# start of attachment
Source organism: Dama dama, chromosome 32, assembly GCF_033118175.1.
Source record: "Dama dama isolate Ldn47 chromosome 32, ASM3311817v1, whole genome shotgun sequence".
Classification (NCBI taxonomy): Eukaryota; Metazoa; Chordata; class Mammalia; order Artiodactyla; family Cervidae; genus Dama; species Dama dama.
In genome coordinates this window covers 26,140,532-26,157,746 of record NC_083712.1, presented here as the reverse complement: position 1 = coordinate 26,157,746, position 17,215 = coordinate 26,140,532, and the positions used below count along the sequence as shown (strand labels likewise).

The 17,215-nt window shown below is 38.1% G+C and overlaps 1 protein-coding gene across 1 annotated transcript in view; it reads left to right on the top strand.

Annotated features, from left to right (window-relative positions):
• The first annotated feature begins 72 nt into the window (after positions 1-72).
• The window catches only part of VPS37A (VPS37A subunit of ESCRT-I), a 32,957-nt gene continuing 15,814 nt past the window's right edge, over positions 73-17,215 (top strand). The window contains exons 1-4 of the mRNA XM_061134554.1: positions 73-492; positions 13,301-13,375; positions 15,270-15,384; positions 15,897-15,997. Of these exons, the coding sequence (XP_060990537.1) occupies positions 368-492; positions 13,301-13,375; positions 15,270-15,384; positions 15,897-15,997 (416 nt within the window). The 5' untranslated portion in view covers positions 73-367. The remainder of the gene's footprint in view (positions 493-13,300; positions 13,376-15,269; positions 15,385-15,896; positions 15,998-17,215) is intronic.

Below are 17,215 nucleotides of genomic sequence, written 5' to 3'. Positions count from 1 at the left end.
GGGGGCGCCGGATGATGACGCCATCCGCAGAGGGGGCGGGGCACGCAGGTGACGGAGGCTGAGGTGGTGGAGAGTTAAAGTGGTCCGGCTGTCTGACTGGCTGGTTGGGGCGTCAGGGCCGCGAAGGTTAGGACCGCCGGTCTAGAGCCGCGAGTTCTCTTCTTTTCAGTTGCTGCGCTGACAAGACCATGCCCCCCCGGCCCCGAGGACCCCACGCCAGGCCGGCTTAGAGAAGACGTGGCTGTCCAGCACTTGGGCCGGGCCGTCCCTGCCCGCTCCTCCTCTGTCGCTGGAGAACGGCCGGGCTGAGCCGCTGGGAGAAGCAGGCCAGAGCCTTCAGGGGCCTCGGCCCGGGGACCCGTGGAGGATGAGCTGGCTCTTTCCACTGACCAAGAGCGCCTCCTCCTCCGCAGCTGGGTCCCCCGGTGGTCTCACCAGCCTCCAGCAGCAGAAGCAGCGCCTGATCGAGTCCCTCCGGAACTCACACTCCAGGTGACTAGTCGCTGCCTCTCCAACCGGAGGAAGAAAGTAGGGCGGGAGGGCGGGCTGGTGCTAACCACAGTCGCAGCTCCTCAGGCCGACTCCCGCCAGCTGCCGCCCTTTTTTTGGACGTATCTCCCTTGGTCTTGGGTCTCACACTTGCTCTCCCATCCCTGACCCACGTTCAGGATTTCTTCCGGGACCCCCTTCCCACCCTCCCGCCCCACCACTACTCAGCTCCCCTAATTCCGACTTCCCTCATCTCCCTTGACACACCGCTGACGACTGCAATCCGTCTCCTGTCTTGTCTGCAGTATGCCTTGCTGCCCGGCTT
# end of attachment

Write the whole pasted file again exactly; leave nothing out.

Source organism: Dama dama, chromosome 32, assembly GCF_033118175.1.
Source record: "Dama dama isolate Ldn47 chromosome 32, ASM3311817v1, whole genome shotgun sequence".
Classification (NCBI taxonomy): Eukaryota; Metazoa; Chordata; class Mammalia; order Artiodactyla; family Cervidae; genus Dama; species Dama dama.
In genome coordinates this window covers 26,140,532-26,157,746 of record NC_083712.1, presented here as the reverse complement: position 1 = coordinate 26,157,746, position 17,215 = coordinate 26,140,532, and the positions used below count along the sequence as shown (strand labels likewise).

The 17,215-nt window shown below is 38.1% G+C and overlaps 1 protein-coding gene across 1 annotated transcript in view; it reads left to right on the top strand.

Annotated features, from left to right (window-relative positions):
• The first annotated feature begins 72 nt into the window (after positions 1-72).
• The window catches only part of VPS37A (VPS37A subunit of ESCRT-I), a 32,957-nt gene continuing 15,814 nt past the window's right edge, over positions 73-17,215 (top strand). The window contains exons 1-4 of the mRNA XM_061134554.1: positions 73-492; positions 13,301-13,375; positions 15,270-15,384; positions 15,897-15,997. Of these exons, the coding sequence (XP_060990537.1) occupies positions 368-492; positions 13,301-13,375; positions 15,270-15,384; positions 15,897-15,997 (416 nt within the window). The 5' untranslated portion in view covers positions 73-367. The remainder of the gene's footprint in view (positions 493-13,300; positions 13,376-15,269; positions 15,385-15,896; positions 15,998-17,215) is intronic.

Below are 17,215 nucleotides of genomic sequence, written 5' to 3'. Positions count from 1 at the left end.
GGGGGCGCCGGATGATGACGCCATCCGCAGAGGGGGCGGGGCACGCAGGTGACGGAGGCTGAGGTGGTGGAGAGTTAAAGTGGTCCGGCTGTCTGACTGGCTGGTTGGGGCGTCAGGGCCGCGAAGGTTAGGACCGCCGGTCTAGAGCCGCGAGTTCTCTTCTTTTCAGTTGCTGCGCTGACAAGACCATGCCCCCCCGGCCCCGAGGACCCCACGCCAGGCCGGCTTAGAGAAGACGTGGCTGTCCAGCACTTGGGCCGGGCCGTCCCTGCCCGCTCCTCCTCTGTCGCTGGAGAACGGCCGGGCTGAGCCGCTGGGAGAAGCAGGCCAGAGCCTTCAGGGGCCTCGGCCCGGGGACCCGTGGAGGATGAGCTGGCTCTTTCCACTGACCAAGAGCGCCTCCTCCTCCGCAGCTGGGTCCCCCGGTGGTCTCACCAGCCTCCAGCAGCAGAAGCAGCGCCTGATCGAGTCCCTCCGGAACTCACACTCCAGGTGACTAGTCGCTGCCTCTCCAACCGGAGGAAGAAAGTAGGGCGGGAGGGCGGGCTGGTGCTAACCACAGTCGCAGCTCCTCAGGCCGACTCCCGCCAGCTGCCGCCCTTTTTTTGGACGTATCTCCCTTGGTCTTGGGTCTCACACTTGCTCTCCCATCCCTGACCCACGTTCAGGATTTCTTCCGGGACCCCCTTCCCACCCTCCCGCCCCACCACTACTCAGCTCCCCTAATTCCGACTTCCCTCATCTCCCTTGACACACCGCTGACGACTGCAATCCGTCTCCTGTCTTGTCTGCAGTATGCCTTGCTGCCCGGCTT